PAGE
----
Something I have loved recently (apart from the idea of humanoid robot sharks, of course) is when the universe throws at me projects that I can bundle into a single feature. Last week it was space robots. This week, these are quadrupeds doing what quadrupeds do. As usual, the publication of the week section is manned by Rodrigo. Last week’s most clicked link was General Robot’s article on programming, with 21.2% opens.
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Quadruped robots showing some interesting manipulation skills
Robots Using Legs as Arms to Climb and Push Buttons - this IEE Spectrum article showcases the work done by researchers from Carnegie Mellon University and the University of California, Berkeley. The teams are training a quadruped robot (Unitree Go1) to lean on the wall and press a button to open a door. You can find the video presenting this research on YouTube and even more information on the project website.
Event-based Agile Object Catching with a Quadrupedal Robot - the team from ETH Zurich and the University of Zurich equipped an ANYbotics ANYmal C robot with a small net mounted on the back of the robot and a VGA Event Camera that allows the perception pipeline to detect moving object and the robot to get in position to catch it. The researchers showed that with the algorithm running at 100Hz, the solution achieved an 83% success rate with objects traveling up to 15 m/s from a distance of four meters. For more information about the project, check out this paper or the open-source project repository.
Looking forward to seeing what real-life animal behaviors the people working on quadruped robots will come up with next.
What ever happened to Truckla?
At one point, Simone Giertz converted had Tesla Model 3 into a pickup truck. In this video, she is doing an upgrade and working with folks from VIAM to build a mobile robot that will locate a charging port and start charging the car.
Single Flex PCB Folds Into A Four-Wheel Rover, Complete With Motors
Carl Bugeja created an interesting mini rover controlled by an ESP32 and features motors with stators embedded into the PCB, which is also the chassis. Nice!
“We introduce a new benchmarking suite for high-dimensional control, targeted at testing high spatial and temporal precision, coordination, and planning, all with an underactuated system frequently making-and-breaking contacts. The proposed challenge is mastering the piano through bi-manual dexterity, using a pair of simulated anthropomorphic robot hands. We call it RoboPianist, and the initial version covers a broad set of 150 variable-difficulty songs”.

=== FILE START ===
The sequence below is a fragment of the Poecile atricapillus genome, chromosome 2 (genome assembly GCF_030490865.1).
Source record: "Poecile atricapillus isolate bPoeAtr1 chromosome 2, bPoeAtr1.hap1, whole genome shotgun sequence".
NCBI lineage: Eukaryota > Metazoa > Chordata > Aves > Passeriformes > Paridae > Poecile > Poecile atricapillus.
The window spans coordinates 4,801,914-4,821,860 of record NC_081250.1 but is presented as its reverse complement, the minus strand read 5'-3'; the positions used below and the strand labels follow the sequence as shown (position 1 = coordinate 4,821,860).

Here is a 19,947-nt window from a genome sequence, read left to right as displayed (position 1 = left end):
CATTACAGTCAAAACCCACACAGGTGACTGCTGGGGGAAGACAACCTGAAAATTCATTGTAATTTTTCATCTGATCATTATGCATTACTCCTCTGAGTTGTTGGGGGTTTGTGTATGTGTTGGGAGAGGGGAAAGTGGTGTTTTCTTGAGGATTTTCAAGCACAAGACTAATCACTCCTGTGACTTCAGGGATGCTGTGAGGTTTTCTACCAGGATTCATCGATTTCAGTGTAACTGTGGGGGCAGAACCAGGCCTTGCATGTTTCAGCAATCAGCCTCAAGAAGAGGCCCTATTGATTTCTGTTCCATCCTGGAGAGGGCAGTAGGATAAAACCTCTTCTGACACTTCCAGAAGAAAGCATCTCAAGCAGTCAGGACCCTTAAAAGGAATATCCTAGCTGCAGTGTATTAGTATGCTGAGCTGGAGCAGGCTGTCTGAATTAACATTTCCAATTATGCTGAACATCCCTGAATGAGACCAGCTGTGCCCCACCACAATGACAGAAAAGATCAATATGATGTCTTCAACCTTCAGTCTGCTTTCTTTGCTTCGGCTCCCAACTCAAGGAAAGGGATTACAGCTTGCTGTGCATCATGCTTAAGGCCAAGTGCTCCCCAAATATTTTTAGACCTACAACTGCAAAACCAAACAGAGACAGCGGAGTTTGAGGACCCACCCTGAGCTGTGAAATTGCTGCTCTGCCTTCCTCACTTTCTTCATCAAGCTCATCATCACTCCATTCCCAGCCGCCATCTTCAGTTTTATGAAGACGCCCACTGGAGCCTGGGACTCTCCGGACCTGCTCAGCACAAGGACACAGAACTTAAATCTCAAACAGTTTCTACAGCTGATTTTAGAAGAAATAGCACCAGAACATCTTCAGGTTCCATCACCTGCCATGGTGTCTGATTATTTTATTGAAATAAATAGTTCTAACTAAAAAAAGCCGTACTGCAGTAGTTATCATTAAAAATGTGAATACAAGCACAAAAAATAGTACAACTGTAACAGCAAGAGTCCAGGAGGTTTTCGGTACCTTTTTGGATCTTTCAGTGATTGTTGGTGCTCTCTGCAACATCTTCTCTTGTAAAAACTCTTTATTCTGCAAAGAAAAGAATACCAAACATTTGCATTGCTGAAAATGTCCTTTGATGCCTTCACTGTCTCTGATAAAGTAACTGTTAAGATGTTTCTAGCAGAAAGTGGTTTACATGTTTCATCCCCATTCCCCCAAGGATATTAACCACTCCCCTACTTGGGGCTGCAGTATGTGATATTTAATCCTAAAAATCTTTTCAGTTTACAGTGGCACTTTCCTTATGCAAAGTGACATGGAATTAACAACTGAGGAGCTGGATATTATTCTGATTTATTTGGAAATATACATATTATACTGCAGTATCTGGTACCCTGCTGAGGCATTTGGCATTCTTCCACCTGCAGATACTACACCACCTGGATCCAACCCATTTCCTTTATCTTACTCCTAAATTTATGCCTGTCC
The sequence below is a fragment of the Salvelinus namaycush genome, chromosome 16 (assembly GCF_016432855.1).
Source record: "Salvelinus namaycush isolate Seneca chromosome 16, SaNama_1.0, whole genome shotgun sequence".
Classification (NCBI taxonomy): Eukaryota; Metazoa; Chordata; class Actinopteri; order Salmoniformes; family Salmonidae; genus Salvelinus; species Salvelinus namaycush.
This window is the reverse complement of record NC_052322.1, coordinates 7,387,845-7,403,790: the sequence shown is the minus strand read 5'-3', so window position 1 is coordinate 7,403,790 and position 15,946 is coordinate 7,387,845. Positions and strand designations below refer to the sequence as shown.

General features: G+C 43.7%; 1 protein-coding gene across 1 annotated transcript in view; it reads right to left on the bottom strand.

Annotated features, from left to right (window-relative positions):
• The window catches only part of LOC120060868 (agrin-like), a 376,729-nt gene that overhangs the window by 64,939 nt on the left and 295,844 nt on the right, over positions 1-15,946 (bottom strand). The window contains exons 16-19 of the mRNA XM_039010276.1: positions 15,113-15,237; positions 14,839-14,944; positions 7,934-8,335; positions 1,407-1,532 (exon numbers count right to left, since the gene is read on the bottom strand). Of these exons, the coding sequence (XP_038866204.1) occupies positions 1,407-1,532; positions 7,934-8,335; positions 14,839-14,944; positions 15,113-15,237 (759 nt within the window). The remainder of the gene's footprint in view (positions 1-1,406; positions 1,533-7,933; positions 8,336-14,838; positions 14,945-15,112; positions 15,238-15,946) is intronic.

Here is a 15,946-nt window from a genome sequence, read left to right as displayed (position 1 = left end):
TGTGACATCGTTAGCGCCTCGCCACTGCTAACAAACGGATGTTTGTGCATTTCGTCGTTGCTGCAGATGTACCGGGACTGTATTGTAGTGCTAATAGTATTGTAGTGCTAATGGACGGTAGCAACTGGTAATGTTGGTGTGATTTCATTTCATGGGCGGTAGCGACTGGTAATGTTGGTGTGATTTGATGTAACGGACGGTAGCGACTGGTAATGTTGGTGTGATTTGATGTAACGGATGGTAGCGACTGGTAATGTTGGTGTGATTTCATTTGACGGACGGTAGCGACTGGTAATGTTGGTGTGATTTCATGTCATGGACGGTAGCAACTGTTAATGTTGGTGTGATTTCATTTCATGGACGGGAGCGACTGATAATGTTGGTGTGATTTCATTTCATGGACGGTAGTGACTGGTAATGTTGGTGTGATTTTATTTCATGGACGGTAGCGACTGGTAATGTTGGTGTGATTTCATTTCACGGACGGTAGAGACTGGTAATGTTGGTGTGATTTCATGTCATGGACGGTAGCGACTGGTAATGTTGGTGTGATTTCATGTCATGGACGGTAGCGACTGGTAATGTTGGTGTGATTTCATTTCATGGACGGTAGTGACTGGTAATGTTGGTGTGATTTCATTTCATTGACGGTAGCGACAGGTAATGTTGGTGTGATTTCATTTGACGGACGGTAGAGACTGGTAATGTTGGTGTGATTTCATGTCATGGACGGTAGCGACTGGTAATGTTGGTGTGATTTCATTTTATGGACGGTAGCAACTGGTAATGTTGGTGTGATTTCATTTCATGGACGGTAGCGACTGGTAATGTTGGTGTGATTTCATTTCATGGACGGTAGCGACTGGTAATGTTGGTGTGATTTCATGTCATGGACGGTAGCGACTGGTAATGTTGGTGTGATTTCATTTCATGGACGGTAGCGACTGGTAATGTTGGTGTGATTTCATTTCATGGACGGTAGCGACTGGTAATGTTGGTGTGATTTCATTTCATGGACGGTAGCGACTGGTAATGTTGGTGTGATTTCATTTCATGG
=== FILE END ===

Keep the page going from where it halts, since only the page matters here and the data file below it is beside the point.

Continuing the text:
You can see the interactive demo of this project here.
Grain Weevil Update
Back in issue #140, we featured Grain Weevil, a mobile robot for ‘shuffling’ material in grain silos, a hugely dangerous task that can often result in entrapment and death. The linked video presents the robot during the first commercial trials. You can appreciate how it operates in a complex and dusty environment.
Nailing the Demo
Since you are reading this newsletter, chances are, you’ve already experienced the joyful process of demoing your robots and what some call the ‘demo effect’. In this article, Benjie Holson provides solid advice on having a checklist and handling the demo.
Publication of the Week - RI Seminar: Luca Carlone: Next-Generation Robot Perception (2023)
This recent seminar from the robotics institute at CMU, presented by Luca Carlone, associate professor at MIT, shows the next generation of robot perception. This new gen involves three goals: scalability, robustness, and self-supervision. Luca demonstrates how a hierarchical representation of a map has some benefits over flat metric-semantic maps in this part of the video, and even if you’re not familiar with these concepts, his slides are very didactic. Later, he explains more about the challenges of certifiable estimations algorithms and how they are helpful when combined with self-supervision.
February 2023 Robotics Investments Total $620 Million
“36 robotics investments accounted for US $620M, with funding for firms providing drone enabled data and analytics services particularly strong”.
Ocado wins UK patent lawsuit over AutoStore
“Yesterday, the UK High Court ruled that AutoStore’s patents, which have been the subject of a patent infringement case against Ocado, were invalid, and that Ocado did not infringe upon them. Both AutoStore and Ocado operate automated storage and retrieval systems (ASRS) that operate on similar principles.
AutoStore filed the lawsuit in October 2020, when it asserted that Ocado infringed upon six of its patents. The European Patent Office invalidated two of these patents before judgment was made on the case, and two other patents were withdrawn by AutoStore before the hearing started”.
Berkshire Grey to join Softbank Group
“Berkshire Grey, Inc. said that it has reached a final agreement to merge with SoftBank Group Corp. and its affiliate, which are both known as “SoftBank.” Under the terms of the agreement, SoftBank will buy all of the company’s outstanding capital stock that it does not already own for $1.40 per share. This is a cash deal worth about $375 million. SoftBank is a strategic investment holding company with investments in AI, smart robotics, IoT, telecommunications, internet services, and clean energy technology providers”.